For thousands of years, people have been using the sea as a source of food and a way to transport goods. One of the most important things they did was to keep track of where they were. If they got lost at sea, they never knew where they'd land. Fortunately, they started to make charts and tools to help navigate. The sextant is one of the tools that was made, but this article is not about the use of the sextant.
In modern times, we use GPS to navigate at sea. The fist GPS devices for marine use gave only latitude and longitude. To find your position, you had to write latitude/longitude on a sea map. Development has come a long way since then with GPS chart plotters. They work like the GPS navigation system in your car. You have a lot of different vendors with a lot of different models to choose from. The better the model, the higher the price. One of the biggest companies, Garmin, sells chart plotters in the price range of $199 USD to over $10,000 USD. The first one has a 4-inch screen, and the last one has a 24-inch full HD screen.
Screenshot from Garmin.com
Screenshot from Garmin.com
Some systems let you define what are considered to be shallow and dangerous waters. When you plan your trip, you can make two points in the map and tell it to calculate the route. It'll make the trip safe, so you don't get stranded on dry land.
I didn't feel like spending that kind of money on something that I might as well build and make myself. Looking around in my different piles, I found most of the parts I needed. I found the three most important things: a Raspberry Pi, a GPS module, and an LCD screen running on 19v DC. Besides that, I needed some power circuits.
- Raspberry Pi. I'm using the Rpi 2 model B.
- A monitor, keyboard and mouse.
- Openplotter installed on a 8GB Micro SD card.
- Maps from Openseamap.
- A DC-DC step-up converter.
- A DC-DC 12v to 5v regulator.
- A GPS module and a serial to USB converter.
In a pile of monitors, I found one that runs on 19v DC. To power this monitor, I'm using a DC-DC step-up converter, that I found on eBay. I need to step up the voltage because the power on my boat is 12v DC. The step-up converter looks like this:
It was a good thing I bought two of those because one of them didn't work.
To power the Raspberry Pi, I'm using a homemade regulator based on the LM338K IC. The IC package is TO-3. The LM338K is a 5-Amp adjustable regulator, and the below schematic is based on the datasheet (PDF).
This is the schematic for the Raspberry Pis power regulator:
Here's the parts list:
My GPS module is connected to the Raspberry Pi with an RS-232 to USB converter. I found that on eBay as well:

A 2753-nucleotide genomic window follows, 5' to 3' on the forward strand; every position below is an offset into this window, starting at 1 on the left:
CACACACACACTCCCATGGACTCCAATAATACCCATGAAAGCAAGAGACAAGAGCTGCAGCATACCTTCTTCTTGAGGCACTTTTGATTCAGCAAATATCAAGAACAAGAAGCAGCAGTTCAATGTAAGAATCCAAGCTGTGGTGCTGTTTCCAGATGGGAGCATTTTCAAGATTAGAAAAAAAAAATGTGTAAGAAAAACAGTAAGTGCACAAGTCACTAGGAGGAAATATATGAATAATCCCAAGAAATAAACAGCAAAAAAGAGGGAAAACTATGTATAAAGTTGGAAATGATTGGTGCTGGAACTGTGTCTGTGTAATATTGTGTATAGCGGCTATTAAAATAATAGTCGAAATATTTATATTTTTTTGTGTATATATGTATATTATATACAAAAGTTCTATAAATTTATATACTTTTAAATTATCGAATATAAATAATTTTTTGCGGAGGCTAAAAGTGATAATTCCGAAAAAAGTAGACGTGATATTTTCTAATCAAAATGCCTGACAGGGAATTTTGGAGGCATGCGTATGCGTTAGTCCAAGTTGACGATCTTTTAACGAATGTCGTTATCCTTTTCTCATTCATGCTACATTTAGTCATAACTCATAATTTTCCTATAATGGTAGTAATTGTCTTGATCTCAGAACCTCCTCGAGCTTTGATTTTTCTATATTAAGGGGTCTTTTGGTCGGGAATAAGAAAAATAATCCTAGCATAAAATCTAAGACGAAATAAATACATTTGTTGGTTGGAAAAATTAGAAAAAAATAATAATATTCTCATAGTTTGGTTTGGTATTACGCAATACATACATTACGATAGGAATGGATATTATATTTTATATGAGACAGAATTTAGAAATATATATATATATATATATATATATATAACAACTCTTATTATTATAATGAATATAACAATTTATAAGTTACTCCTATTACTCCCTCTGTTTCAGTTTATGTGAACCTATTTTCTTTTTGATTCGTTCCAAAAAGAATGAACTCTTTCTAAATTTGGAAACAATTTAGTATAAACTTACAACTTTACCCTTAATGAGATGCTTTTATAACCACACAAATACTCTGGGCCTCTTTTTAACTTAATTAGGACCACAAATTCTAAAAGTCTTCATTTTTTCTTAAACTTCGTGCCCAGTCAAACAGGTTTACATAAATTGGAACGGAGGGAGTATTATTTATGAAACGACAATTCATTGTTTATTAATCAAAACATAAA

Download Openplotter and install it, like you install Raspbian or Noobs.
To automate the startup process, I made a few changes to the default software settings. I made a script that starts the navigation automatically. First, make sure you log in automatically at boot-up.
Start the Raspberry Pi and log in with user "pi" and password "raspberry". Then start the GUI with the command startx. Then click on:
Menu → Preferences → Raspberry Pi Configuration
In the System folder, select the boot option "To Desktop", and check the auto login box "Login as user 'pi'".
When power is applied, the Raspberry Pi boots, automatically log in as user 'pi', and start the GUI. To auto start the navigation tool, open up a terminal, and navigate to the hidden folder .config/autostart.
I'm an active user of the TAB-key. So I write
and hit the TAB-key. The raspberry completes with config/. Then I press the a-key, and hit TAB again. So with only pressing the keyboard 9 times, I've written the command:
Open nano in that folder with the command:
Write these few lines:
[Desktop Entry] Type = Application Exec = opencpn
Press CTRL+X and answer yes to the questions. Now that we've made a script in the autostart folder of our 'pi' user, the next thing to do is to make the script executable. While in the .config/autostart/ folder, write the command:
sudo chmod +x opencpn.desktop
The actual navigation application is called OpenCPN. You can use a lot of different map sources.
Now, all I have to do is to make some nice enclosures to have the circuitry in.
The total cost for my navigation system:
- 17" monitor, keyboard and mouse — from my pile of recycled stuff.
- Raspberry Pi — $35 USD.
- GPS module — $30 USD.
- DC-DC Step-up converter — $6.
- DC-DC Regulator — homemade.
- RS-232 to USB — $2.
- OpenCPN and maps — Open source.
So for under $100 USD, I've made myself an equally good navigation system in my boat.
One improvement that I will make is to get another monitor that does not eat Ampere for breakfast. I will also consider adding different measuring tools, like a motor temperature sensor and an oil pressure gauge.
Pictures and video
To ensure everything is running on 12v, I've connected two 12v 100Ah in parallel. Onboard my boat, I've got a generator on the engine. When the engine is running, the batteries are charged.
Give this project a try for yourself! Get the BOM.